With a general bullishness amongst the heavyweights, key hedge funds have jumped into GlaxoSmithKline plc (NYSE:GSK) headfirst. Segantii Capital, managed by Simon Sadler, established the biggest position in GlaxoSmithKline plc (NYSE:GSK). Segantii Capital had $4.3 million invested in the company at the end of the quarter. Paul Marshall and Ian Wace's Marshall Wace also initiated a $3.8 million position during the quarter. The following funds were also among the new GSK investors: Donald Sussman's Paloma Partners, Ronald Hua's Qtron Investments, and Matthew Tewksbury's Stevens Capital Management.
Let's go over hedge fund activity in other stocks similar to GlaxoSmithKline plc (NYSE:GSK). These stocks are The Toronto-Dominion Bank (NYSE:TD), NVIDIA Corporation (NASDAQ:NVDA), Starbucks Corporation (NASDAQ:SBUX), and Linde plc (NYSE:LIN). This group of stocks' market caps are similar to GSK's market cap.
[table] Ticker, No of HFs with positions, Total Value of HF Positions (x1000), Change in HF Position TD,15,295029,-3 NVDA,48,1473439,3 SBUX,52,5593793,3 LIN,44,2523402,3 Average,39.75,2471416,1.5 [/table]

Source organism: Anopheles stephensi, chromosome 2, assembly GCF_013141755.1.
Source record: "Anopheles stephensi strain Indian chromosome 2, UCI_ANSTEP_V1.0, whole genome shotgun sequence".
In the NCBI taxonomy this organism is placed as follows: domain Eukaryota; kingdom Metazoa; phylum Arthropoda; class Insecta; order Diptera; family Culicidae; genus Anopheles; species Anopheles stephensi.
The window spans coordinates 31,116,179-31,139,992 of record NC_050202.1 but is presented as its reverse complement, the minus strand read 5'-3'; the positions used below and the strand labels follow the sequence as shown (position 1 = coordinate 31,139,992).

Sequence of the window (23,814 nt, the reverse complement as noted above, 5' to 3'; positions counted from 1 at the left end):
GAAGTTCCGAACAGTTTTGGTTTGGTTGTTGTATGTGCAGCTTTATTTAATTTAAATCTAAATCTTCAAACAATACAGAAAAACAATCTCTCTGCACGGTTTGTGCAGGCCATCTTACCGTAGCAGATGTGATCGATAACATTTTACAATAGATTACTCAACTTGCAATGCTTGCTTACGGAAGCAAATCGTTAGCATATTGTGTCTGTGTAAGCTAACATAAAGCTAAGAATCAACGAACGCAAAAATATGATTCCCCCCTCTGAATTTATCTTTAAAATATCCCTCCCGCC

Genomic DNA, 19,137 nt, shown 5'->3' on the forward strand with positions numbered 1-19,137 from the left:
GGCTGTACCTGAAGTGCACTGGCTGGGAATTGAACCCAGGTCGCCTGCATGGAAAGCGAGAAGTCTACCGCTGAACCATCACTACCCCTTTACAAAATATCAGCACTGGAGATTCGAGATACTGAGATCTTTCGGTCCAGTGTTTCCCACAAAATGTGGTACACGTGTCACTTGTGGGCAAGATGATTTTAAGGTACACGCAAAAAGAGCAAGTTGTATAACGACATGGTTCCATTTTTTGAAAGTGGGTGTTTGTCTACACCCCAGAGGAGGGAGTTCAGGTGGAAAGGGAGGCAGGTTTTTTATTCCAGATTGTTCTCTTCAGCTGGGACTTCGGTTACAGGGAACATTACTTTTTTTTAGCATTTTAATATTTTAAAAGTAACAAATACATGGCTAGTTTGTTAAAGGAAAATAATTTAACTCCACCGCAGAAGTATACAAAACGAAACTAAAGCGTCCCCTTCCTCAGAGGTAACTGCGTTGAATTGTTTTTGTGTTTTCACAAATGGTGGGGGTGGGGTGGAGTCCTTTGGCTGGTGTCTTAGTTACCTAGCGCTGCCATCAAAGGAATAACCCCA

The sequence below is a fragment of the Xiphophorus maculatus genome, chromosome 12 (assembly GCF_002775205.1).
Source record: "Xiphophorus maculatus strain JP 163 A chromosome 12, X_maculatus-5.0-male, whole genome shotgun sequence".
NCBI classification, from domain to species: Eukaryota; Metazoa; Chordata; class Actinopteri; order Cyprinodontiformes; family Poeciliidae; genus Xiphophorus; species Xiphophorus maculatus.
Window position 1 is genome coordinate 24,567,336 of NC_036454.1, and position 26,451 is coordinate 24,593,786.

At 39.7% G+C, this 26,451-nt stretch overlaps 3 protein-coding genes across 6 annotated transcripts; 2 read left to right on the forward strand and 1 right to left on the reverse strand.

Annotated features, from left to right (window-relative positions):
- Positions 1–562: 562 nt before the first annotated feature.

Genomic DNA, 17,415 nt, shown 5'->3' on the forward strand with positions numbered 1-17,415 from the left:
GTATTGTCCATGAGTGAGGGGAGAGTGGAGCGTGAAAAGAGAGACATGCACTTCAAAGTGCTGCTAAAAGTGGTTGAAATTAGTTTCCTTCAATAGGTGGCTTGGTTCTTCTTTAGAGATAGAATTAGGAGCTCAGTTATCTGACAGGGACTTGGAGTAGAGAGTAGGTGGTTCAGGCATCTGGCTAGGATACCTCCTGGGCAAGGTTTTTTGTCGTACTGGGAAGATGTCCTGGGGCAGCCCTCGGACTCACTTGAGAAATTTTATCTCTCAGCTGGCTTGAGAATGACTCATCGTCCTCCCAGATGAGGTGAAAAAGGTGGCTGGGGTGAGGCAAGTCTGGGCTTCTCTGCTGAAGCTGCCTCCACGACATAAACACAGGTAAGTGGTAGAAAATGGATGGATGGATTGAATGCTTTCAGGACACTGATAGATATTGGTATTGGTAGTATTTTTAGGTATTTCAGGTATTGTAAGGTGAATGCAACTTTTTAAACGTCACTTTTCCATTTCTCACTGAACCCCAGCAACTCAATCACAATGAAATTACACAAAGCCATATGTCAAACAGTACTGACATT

View table here if you experience formatting issues.
As you can see these stocks had an average of 39.75 hedge funds with bullish positions and the average amount invested in these stocks was $2471 million. That figure was $1891 million in GSK's case. Starbucks Corporation (NASDAQ:SBUX) is the most popular stock in this table. On the other hand The Toronto-Dominion Bank (NYSE:TD) is the least popular one with only 15 bullish hedge fund positions. GlaxoSmithKline plc (NYSE:GSK) is not the least popular stock in this group but hedge fund interest is still below average. Our calculations showed that top 20 most popular stocks among hedge funds returned 37.4% in 2019 through the end of November and outperformed the S&P 500 ETF (SPY) by 9.9 percentage points. A small number of hedge funds were also right about betting on GSK, though not to the same extent, as the stock returned 7.7% during the first two months of the fourth quarter and outperformed the market.
Disclosure: None. This article was originally published at Insider Monkey.